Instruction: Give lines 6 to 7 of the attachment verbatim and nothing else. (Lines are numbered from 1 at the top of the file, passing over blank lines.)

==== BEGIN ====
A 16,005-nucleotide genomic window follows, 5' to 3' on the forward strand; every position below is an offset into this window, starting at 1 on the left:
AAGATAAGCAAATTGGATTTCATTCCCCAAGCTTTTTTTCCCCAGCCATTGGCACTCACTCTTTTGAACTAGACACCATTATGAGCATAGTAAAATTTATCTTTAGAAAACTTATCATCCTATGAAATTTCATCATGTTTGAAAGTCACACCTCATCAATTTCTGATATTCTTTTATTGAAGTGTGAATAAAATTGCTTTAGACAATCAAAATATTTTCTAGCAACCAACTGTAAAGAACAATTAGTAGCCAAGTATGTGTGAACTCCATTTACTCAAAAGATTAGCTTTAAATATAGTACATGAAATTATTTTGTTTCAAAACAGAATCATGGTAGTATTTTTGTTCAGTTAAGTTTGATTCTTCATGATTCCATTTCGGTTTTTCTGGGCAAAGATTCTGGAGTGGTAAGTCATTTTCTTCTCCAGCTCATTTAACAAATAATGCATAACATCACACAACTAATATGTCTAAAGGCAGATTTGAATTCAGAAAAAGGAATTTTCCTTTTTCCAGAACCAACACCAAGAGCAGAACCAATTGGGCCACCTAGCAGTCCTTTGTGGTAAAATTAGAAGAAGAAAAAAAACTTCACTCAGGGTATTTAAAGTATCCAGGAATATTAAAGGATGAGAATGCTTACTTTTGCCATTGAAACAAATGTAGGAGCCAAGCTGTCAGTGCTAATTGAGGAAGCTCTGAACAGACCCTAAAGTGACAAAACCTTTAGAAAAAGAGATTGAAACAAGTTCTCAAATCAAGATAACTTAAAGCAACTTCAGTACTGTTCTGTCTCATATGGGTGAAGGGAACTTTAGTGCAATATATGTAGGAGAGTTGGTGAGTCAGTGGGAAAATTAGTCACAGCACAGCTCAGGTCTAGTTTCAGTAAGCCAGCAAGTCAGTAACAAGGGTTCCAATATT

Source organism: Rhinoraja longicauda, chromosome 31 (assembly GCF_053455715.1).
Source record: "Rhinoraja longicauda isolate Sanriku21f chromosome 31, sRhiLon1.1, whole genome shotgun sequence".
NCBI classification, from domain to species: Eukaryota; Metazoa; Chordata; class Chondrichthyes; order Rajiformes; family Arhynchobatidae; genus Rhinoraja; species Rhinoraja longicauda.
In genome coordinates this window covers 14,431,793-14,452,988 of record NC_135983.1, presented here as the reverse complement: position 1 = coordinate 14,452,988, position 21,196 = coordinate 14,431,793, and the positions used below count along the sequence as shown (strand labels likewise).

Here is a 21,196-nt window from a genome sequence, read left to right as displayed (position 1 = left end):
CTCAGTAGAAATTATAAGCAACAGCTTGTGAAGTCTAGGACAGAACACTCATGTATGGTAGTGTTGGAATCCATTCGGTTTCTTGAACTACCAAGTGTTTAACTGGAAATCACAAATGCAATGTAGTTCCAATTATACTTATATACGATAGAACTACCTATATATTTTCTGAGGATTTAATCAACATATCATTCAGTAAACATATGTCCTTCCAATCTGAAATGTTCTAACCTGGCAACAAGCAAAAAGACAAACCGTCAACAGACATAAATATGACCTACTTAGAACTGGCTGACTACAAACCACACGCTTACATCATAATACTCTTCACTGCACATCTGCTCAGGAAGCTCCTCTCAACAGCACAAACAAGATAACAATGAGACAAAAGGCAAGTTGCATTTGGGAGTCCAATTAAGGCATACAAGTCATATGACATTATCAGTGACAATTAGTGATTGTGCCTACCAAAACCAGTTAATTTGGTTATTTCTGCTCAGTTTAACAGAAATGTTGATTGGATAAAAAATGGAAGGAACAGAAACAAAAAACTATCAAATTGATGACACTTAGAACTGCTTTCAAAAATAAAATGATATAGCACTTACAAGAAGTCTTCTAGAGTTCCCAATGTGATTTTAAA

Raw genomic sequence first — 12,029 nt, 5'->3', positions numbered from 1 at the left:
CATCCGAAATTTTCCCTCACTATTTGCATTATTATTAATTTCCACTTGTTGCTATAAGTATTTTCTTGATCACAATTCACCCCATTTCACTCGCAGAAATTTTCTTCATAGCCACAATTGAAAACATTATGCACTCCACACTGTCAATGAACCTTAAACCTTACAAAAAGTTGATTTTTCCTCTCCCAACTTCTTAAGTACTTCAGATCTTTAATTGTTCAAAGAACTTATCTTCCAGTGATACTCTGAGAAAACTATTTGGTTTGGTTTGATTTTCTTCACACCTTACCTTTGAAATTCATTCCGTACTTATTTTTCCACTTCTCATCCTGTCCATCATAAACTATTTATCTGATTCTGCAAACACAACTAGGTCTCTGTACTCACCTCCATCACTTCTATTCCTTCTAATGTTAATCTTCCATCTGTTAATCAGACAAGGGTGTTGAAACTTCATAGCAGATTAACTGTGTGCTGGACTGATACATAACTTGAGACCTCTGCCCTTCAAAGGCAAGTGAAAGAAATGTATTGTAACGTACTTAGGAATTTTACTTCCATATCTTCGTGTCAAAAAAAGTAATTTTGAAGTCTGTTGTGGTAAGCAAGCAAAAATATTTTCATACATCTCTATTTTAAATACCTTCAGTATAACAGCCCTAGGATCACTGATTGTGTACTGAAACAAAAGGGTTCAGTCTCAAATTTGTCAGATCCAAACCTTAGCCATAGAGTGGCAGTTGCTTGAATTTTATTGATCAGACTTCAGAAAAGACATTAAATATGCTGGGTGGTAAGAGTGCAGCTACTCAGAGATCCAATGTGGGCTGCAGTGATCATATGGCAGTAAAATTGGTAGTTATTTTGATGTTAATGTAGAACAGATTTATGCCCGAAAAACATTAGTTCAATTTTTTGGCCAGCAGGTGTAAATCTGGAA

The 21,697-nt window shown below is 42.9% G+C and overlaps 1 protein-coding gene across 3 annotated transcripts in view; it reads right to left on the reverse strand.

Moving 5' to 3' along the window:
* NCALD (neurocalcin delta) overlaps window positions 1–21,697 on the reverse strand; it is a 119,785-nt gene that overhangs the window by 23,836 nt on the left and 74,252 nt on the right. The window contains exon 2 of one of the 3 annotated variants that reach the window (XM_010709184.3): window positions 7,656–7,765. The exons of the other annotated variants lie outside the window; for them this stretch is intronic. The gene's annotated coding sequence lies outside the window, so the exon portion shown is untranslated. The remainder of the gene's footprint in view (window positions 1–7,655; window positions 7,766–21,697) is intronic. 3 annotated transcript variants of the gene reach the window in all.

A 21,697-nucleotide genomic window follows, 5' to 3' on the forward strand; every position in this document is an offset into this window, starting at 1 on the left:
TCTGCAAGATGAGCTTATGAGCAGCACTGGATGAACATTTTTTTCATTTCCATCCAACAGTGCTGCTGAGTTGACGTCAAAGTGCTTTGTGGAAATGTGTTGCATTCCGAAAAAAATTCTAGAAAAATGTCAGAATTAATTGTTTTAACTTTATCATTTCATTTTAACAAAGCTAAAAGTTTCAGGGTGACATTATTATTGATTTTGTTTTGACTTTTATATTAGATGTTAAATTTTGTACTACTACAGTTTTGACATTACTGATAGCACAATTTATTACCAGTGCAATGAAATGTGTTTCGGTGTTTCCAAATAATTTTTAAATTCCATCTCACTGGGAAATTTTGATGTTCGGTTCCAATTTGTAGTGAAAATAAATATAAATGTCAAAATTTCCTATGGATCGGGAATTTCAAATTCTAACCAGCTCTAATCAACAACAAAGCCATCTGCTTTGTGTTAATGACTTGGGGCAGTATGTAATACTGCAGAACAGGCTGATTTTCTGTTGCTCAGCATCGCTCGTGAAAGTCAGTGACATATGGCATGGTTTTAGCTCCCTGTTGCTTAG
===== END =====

In genome coordinates this window covers 14,431,793-14,452,988 of record NC_135983.1, presented here as the reverse complement: position 1 = coordinate 14,452,988, position 21,196 = coordinate 14,431,793, and the positions used below count along the sequence as shown (strand labels likewise).

Here is a 21,196-nt window from a genome sequence, read left to right as displayed (position 1 = left end):